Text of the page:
.

Print This Page

Vietnam

Stapimex’s Green Farm in the Mekong Delta

 

At a glance, Green Farm looks like any other shrimp farm.  The 35-hectare facility has 46 ponds, each between 1 and 1.5 meters deep and aerated by paddlewheels that run around the clock.  Shrimp are separated by species and size, but they don’t grow in the same way as those in most of the farms across the Mekong Delta.  At Green Farm, antibiotics aren’t used, the wastewater cannot be released without being treated, and the company has to trace the origin of the raw materials used in its shrimp feeds.

 

Green Farm was certified by the Aquaculture Stewardship Council in September 2016.  The requirements are strict, and the costs are high, but certification was crucial to the survival of Stapimex, the company that owns Green Farm, in a sector hard hit by climate change and the pollution that built up over the decades of excesses in various industries.  “We wanted a business that was sustainable in the long term,” explains Nguyen Dang Khoa, quality manager at the company.

 

Following Vietnam’s economic reforms in 1986, production in the agriculture, livestock and aquaculture sectors grew rapidly, and the pesticides, fertilizers and waste from the farms ended up in the waters of the Mekong Delta, along with all the household wastes.

 

“Most of the pollution in the Delta comes from agriculture and the cities,” says Huynh Quoc Tinh, an aquaculture project manager for the World Wildlife Fund in Vietnam.  The region is also one of the most vulnerable in the world to climate change.

 

According to a WWF report from 2009, the effects of climate change could already be felt back then, with higher average temperatures, more intense and devastating rains, and more frequent extreme climatic events, as well as increased salinization due to seawater intrusion.

 

In addition, unbridled development has left its mark on the Delta and is threatening the very survival of the region.  The high concentration of shrimp farms has led to outbreaks of disease and high mortalities in the shrimp ponds, while the dams being built by the neighboring countries, especially Laos and China, through which the Mekong River flows, are affecting the amount of sediment and, in turn, the nutrients in the soil.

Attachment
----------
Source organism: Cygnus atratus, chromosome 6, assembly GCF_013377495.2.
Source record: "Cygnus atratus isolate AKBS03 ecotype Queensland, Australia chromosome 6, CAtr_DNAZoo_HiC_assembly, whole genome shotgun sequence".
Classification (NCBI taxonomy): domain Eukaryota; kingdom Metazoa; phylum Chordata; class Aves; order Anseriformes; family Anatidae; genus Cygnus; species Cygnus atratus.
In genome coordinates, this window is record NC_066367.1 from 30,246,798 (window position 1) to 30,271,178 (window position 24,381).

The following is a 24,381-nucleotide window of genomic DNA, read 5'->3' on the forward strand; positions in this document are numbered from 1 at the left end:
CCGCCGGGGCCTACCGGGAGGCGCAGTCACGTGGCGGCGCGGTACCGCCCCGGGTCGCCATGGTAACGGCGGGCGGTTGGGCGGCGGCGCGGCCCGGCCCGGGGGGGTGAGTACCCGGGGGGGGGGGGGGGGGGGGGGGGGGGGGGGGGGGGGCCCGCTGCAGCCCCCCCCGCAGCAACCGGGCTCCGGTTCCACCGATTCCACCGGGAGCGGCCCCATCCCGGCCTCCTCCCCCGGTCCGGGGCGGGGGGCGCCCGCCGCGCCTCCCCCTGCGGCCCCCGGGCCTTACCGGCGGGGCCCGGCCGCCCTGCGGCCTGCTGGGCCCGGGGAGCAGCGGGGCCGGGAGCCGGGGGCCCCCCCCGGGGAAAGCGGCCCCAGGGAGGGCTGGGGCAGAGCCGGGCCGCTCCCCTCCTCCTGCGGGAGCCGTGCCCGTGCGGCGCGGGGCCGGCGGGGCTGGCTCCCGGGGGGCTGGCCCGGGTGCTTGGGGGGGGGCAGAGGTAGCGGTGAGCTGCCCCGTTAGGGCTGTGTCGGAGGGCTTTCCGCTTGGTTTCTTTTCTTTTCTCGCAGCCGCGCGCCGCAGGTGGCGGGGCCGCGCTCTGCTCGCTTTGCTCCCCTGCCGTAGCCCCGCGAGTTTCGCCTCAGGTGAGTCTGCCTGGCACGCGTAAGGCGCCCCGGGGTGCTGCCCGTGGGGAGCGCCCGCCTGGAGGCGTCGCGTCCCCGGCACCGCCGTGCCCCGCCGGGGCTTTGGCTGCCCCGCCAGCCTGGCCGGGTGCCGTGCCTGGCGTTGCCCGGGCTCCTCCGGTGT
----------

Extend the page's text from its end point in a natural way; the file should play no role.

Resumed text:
Last year, the weather phenomenon El Niño caused the worst drought in the Mekong Delta in almost a century, increasing salinity and affecting 400,000 hectares of crops due to the loss of fertility, rendering 25,000 hectares of land useless for future use.

 

Green Farm is not alone in its battle against the effects of the intensive development in the Mekong Delta.  Increasing numbers of companies are trying to obtain sustainable certification or improve their practices.  “The fact that some companies are adopting sustainable standards is also affecting non-certified farms, which are following their example,” says Tinh of the WWF.

 

Stapimex also buys non-certified shrimp from small producers in the area to supply its processing plants.  According to the company’s quality manager, these suppliers began improving their practices following the launch of Green Farm.

 

Source: EqualTimes.org.  Mekong Delta Fights for Survival Amidst Climate Change and Unbridled Development (This article was translated from Spanish).  Laura Villadiego (Twitter: @lauravilladiego).  August 15, 2017.

 

Print This Page